Today I had the pleasure to do 4 things that matter:
- Meet NJ Eduhero Glenn Robbins
- Learn about Eleanor Smalley's background as a leader in Virginia
- Learn about the work of Battelle for Kids and the Portrait of a Graduate
- Learn about Pete Corona, 90-year-young inspiration
Glenn is known as a fashionista around AASA. More important than socks or shoe styles are his words of wisdom to colleagues during the first ever social media session this morning. Glenn is connected. He gets it. He knows his role, and he is an unabashed, positive force on social media to champion his district. “Celebrate everything all the time.” Glenn teaches me through his posts, and also the way he shares information. A packed house learned today that Glenn models the way. I hope others follow him @Glennr1809.
JASON Learning CEO Eleanor Smalley was the youngest female superintendent hired in Virginia. Serving in Clark County for 12 years, all prior to her equity work with JASON, Eleanor is what I call a “master convener.” She understands the intersect between leadership in industry, philanthropy and education better than most. Over lunch today, my wife and I learned more about design thinking talking with Eleanor than any professional workshop I attended. Even more valuable than the districts I got to study at the session on STEM was Eleanor's strategic mind.
Another thinker I admire is Karen Garza, president/CEO of Battelle for Kids. The Portrait of a Graduate Work going on across America is the direct result of her leadership. “The Portrait of a Graduate is a school system’s first step in recapturing the narrative around education. The process engages community—including students, families, educators, and businesses—working together to envision what students need to contribute in career, college and life. After working with hundreds of school communities to create and activate their portraits, we see success in this locally developed, globally positioned frame for learning experiences designed on behalf of students.” Battelle staff are here sharing the “why” behind engaging your school community to better experiences for all. I've had the pleasure of working with this staff on several projects over the past few years. Battelle's the real deal. One of her leaders, Steve Fuji, says the mantra, “Let's Do Better” is ultimately for children. “This is a mission. We can transform communities by keeping the focus on the needs of children. I'm proud to promote that mission.”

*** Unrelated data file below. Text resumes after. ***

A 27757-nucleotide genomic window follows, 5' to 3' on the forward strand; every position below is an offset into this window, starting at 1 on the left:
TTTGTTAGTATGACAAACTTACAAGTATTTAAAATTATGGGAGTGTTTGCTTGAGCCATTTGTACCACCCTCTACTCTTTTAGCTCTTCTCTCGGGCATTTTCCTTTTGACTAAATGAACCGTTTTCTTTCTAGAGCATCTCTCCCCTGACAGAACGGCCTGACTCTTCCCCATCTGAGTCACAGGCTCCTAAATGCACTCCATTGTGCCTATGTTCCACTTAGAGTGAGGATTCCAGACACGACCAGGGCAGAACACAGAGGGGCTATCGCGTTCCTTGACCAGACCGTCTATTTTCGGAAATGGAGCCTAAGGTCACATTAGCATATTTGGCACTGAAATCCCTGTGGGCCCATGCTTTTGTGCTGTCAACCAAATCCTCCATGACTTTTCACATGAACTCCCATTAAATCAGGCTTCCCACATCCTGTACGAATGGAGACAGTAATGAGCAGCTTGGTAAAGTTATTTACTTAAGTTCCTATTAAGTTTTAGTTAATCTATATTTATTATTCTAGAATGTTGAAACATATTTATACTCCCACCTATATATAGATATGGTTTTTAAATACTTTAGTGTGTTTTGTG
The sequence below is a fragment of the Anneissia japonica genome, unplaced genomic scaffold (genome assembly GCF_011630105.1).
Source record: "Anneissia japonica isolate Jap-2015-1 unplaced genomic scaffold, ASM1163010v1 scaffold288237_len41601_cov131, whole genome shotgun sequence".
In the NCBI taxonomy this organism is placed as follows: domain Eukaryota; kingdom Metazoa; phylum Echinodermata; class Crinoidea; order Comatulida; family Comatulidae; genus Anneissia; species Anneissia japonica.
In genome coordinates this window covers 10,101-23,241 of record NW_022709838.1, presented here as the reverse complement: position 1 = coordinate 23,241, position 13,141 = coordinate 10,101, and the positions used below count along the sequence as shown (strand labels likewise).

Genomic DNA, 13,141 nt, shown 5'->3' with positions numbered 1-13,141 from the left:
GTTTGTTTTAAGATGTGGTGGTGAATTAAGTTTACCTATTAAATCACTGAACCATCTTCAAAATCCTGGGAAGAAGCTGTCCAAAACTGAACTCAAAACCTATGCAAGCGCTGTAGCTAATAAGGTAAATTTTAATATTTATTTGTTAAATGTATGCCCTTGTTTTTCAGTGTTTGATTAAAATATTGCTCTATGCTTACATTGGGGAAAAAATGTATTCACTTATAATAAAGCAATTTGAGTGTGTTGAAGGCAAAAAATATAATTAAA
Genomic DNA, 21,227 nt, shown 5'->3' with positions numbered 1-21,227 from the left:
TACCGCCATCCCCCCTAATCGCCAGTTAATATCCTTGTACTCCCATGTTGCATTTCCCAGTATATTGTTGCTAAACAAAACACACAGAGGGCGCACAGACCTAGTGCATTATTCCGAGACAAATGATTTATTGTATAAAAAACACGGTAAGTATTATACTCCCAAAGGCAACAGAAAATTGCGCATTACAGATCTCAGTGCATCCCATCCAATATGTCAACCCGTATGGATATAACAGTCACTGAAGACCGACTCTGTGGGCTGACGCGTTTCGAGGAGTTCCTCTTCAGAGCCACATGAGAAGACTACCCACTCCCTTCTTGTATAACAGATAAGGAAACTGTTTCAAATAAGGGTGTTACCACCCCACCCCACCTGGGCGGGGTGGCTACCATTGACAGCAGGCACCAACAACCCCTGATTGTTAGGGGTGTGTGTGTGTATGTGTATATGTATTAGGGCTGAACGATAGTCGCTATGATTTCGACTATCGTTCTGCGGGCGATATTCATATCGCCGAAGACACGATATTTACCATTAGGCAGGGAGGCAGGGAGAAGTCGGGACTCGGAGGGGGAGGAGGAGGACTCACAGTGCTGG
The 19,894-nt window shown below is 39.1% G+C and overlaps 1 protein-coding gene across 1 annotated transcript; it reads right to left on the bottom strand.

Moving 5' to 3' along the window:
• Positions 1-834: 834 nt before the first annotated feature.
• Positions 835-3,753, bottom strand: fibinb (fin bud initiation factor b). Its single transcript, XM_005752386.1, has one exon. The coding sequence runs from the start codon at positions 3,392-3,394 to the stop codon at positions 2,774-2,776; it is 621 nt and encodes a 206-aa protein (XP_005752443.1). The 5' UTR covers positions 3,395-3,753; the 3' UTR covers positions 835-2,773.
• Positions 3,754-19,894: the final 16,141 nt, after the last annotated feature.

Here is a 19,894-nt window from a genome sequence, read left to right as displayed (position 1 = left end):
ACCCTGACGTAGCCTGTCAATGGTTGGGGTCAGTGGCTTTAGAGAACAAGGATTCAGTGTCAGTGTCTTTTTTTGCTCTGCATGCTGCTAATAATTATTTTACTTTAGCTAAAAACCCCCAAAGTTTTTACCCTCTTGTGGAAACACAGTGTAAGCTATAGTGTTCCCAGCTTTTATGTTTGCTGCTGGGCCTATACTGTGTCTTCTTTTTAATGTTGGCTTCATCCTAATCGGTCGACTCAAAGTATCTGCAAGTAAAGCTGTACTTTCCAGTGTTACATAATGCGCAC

Perhaps my most important conversation today was held with Peter Corona in the Social Media Lounge. What's a 90 year old, retired superintendent doing hanging out there? Learning. “I’ve taught leadership on six continents. Leaders aren’t born. We have to instill the strength that is within us and share it with others. Learn as much as you can and share it with others. Keep the mind and the body moving together.” Pete likens learning to H2 (mind) + O (body) = water (your life). He told me, “Make today better than yesterday. Make tomorrow better than today.” For a superintendent who helped transform over 12 California districts from the late '60s on, Pete knows that relationships matter most. A healthy man who still teaches physical education three days a week, Pete has written several books on relationships in the communities he grew up serving, including Sunol: Never Too Small to Succeed, and Little Italy: The Way it Was. I'm at once inspired and in awe of this man, who has impacted so many children and adults in positive ways in the Bay area for more than six decades. The value of these relationships make AASA worth every moment. These leaders matter, and their collective impact is transformational over time.